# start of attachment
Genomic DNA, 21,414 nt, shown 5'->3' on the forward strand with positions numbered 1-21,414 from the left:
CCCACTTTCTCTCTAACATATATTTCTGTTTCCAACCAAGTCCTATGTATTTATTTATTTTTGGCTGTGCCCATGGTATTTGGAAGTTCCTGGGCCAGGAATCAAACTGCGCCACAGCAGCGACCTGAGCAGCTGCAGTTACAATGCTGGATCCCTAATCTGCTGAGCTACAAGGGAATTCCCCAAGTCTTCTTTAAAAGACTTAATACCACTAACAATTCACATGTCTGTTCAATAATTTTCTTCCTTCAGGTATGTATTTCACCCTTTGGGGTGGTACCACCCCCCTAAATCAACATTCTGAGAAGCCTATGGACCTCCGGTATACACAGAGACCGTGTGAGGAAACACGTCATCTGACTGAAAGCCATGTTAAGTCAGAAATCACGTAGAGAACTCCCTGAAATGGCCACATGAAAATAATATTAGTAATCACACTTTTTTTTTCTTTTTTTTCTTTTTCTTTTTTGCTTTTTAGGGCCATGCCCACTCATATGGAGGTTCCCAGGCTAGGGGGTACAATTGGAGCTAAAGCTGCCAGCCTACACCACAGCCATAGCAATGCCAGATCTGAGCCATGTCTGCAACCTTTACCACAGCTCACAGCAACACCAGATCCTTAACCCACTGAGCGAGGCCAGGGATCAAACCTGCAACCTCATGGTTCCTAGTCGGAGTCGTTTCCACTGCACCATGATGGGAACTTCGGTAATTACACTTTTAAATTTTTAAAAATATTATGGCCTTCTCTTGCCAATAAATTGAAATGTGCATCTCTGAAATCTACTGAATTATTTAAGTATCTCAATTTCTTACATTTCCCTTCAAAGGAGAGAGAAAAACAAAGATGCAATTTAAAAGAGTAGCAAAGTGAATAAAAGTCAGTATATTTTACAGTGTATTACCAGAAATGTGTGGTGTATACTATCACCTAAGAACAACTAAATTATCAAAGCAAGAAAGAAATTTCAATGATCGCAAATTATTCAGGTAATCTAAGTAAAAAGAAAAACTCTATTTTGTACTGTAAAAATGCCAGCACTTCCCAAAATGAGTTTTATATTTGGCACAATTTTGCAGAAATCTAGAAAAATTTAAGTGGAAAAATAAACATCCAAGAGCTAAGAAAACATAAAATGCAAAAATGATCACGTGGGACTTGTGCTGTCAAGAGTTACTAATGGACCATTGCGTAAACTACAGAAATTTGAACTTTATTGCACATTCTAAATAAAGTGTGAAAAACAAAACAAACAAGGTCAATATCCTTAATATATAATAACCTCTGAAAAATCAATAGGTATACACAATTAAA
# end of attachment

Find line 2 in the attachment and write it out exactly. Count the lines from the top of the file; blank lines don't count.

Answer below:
CCCACTTTCTCTCTAACATATATTTCTGTTTCCAACCAAGTCCTATGTATTTATTTATTTTTGGCTGTGCCCATGGTATTTGGAAGTTCCTGGGCCAGGAATCAAACTGCGCCACAGCAGCGACCTGAGCAGCTGCAGTTACAATGCTGGATCCCTAATCTGCTGAGCTACAAGGGAATTCCCCAAGTCTTCTTTAAAAGACTTAATACCACTAACAATTCACATGTCTGTTCAATAATTTTCTTCCTTCAGGTATGTATTTCACCCTTTGGGGTGGTACCACCCCCCTAAATCAACATTCTGAGAAGCCTATGGACCTCCGGTATACACAGAGACCGTGTGAGGAAACACGTCATCTGACTGAAAGCCATGTTAAGTCAGAAATCACGTAGAGAACTCCCTGAAATGGCCACATGAAAATAATATTAGTAATCACACTTTTTTTTTCTTTTTTTTCTTTTTCTTTTTTGCTTTTTAGGGCCATGCCCACTCATATGGAGGTTCCCAGGCTAGGGGGTACAATTGGAGCTAAAGCTGCCAGCCTACACCACAGCCATAGCAATGCCAGATCTGAGCCATGTCTGCAACCTTTACCACAGCTCACAGCAACACCAGATCCTTAACCCACTGAGCGAGGCCAGGGATCAAACCTGCAACCTCATGGTTCCTAGTCGGAGTCGTTTCCACTGCACCATGATGGGAACTTCGGTAATTACACTTTTAAATTTTTAAAAATATTATGGCCTTCTCTTGCCAATAAATTGAAATGTGCATCTCTGAAATCTACTGAATTATTTAAGTATCTCAATTTCTTACATTTCCCTTCAAAGGAGAGAGAAAAACAAAGATGCAATTTAAAAGAGTAGCAAAGTGAATAAAAGTCAGTATATTTTACAGTGTATTACCAGAAATGTGTGGTGTATACTATCACCTAAGAACAACTAAATTATCAAAGCAAGAAAGAAATTTCAATGATCGCAAATTATTCAGGTAATCTAAGTAAAAAGAAAAACTCTATTTTGTACTGTAAAAATGCCAGCACTTCCCAAAATGAGTTTTATATTTGGCACAATTTTGCAGAAATCTAGAAAAATTTAAGTGGAAAAATAAACATCCAAGAGCTAAGAAAACATAAAATGCAAAAATGATCACGTGGGACTTGTGCTGTCAAGAGTTACTAATGGACCATTGCGTAAACTACAGAAATTTGAACTTTATTGCACATTCTAAATAAAGTGTGAAAAACAAAACAAACAAGGTCAATATCCTTAATATATAATAACCTCTGAAAAATCAATAGGTATACACAATTAAA